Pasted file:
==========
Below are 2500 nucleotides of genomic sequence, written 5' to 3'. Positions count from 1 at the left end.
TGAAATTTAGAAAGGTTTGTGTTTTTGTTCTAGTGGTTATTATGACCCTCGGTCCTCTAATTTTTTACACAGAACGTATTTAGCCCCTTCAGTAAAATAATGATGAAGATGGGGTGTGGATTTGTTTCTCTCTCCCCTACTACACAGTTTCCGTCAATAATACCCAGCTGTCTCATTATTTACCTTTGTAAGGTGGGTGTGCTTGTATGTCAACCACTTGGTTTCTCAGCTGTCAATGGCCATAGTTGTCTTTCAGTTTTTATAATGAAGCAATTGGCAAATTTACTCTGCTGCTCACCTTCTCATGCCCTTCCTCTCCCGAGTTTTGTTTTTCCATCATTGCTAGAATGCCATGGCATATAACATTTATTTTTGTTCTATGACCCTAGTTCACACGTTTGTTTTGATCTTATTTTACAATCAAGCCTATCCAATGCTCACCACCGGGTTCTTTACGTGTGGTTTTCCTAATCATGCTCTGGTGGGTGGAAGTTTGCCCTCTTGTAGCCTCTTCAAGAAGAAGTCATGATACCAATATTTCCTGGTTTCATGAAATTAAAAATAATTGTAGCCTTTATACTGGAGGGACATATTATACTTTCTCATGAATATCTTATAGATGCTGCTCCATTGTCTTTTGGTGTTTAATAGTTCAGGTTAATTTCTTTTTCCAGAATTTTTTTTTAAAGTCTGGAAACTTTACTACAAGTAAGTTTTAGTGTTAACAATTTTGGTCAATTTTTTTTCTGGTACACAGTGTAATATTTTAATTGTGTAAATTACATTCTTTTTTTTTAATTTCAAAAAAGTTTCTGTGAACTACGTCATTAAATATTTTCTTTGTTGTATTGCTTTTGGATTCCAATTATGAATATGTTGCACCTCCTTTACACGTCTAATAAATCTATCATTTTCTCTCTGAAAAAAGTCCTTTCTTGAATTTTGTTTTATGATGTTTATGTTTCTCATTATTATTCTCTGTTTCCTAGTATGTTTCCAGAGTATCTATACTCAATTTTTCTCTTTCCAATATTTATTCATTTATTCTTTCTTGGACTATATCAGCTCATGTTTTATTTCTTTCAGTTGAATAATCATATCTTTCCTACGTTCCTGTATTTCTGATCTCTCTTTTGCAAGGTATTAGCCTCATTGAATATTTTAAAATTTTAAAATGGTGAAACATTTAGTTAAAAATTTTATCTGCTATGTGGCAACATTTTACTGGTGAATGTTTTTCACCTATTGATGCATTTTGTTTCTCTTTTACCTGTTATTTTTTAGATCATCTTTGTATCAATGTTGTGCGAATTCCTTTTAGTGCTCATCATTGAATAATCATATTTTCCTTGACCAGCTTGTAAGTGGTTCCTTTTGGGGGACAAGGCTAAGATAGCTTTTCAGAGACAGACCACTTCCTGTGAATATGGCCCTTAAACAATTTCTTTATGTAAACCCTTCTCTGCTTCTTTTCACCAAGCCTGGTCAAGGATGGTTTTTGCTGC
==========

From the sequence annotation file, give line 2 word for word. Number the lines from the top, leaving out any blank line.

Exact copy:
TGAAATTTAGAAAGGTTTGTGTTTTTGTTCTAGTGGTTATTATGACCCTCGGTCCTCTAATTTTTTACACAGAACGTATTTAGCCCCTTCAGTAAAATAATGATGAAGATGGGGTGTGGATTTGTTTCTCTCTCCCCTACTACACAGTTTCCGTCAATAATACCCAGCTGTCTCATTATTTACCTTTGTAAGGTGGGTGTGCTTGTATGTCAACCACTTGGTTTCTCAGCTGTCAATGGCCATAGTTGTCTTTCAGTTTTTATAATGAAGCAATTGGCAAATTTACTCTGCTGCTCACCTTCTCATGCCCTTCCTCTCCCGAGTTTTGTTTTTCCATCATTGCTAGAATGCCATGGCATATAACATTTATTTTTGTTCTATGACCCTAGTTCACACGTTTGTTTTGATCTTATTTTACAATCAAGCCTATCCAATGCTCACCACCGGGTTCTTTACGTGTGGTTTTCCTAATCATGCTCTGGTGGGTGGAAGTTTGCCCTCTTGTAGCCTCTTCAAGAAGAAGTCATGATACCAATATTTCCTGGTTTCATGAAATTAAAAATAATTGTAGCCTTTATACTGGAGGGACATATTATACTTTCTCATGAATATCTTATAGATGCTGCTCCATTGTCTTTTGGTGTTTAATAGTTCAGGTTAATTTCTTTTTCCAGAATTTTTTTTTAAAGTCTGGAAACTTTACTACAAGTAAGTTTTAGTGTTAACAATTTTGGTCAATTTTTTTTCTGGTACACAGTGTAATATTTTAATTGTGTAAATTACATTCTTTTTTTTTAATTTCAAAAAAGTTTCTGTGAACTACGTCATTAAATATTTTCTTTGTTGTATTGCTTTTGGATTCCAATTATGAATATGTTGCACCTCCTTTACACGTCTAATAAATCTATCATTTTCTCTCTGAAAAAAGTCCTTTCTTGAATTTTGTTTTATGATGTTTATGTTTCTCATTATTATTCTCTGTTTCCTAGTATGTTTCCAGAGTATCTATACTCAATTTTTCTCTTTCCAATATTTATTCATTTATTCTTTCTTGGACTATATCAGCTCATGTTTTATTTCTTTCAGTTGAATAATCATATCTTTCCTACGTTCCTGTATTTCTGATCTCTCTTTTGCAAGGTATTAGCCTCATTGAATATTTTAAAATTTTAAAATGGTGAAACATTTAGTTAAAAATTTTATCTGCTATGTGGCAACATTTTACTGGTGAATGTTTTTCACCTATTGATGCATTTTGTTTCTCTTTTACCTGTTATTTTTTAGATCATCTTTGTATCAATGTTGTGCGAATTCCTTTTAGTGCTCATCATTGAATAATCATATTTTCCTTGACCAGCTTGTAAGTGGTTCCTTTTGGGGGACAAGGCTAAGATAGCTTTTCAGAGACAGACCACTTCCTGTGAATATGGCCCTTAAACAATTTCTTTATGTAAACCCTTCTCTGCTTCTTTTCACCAAGCCTGGTCAAGGATGGTTTTTGCTGC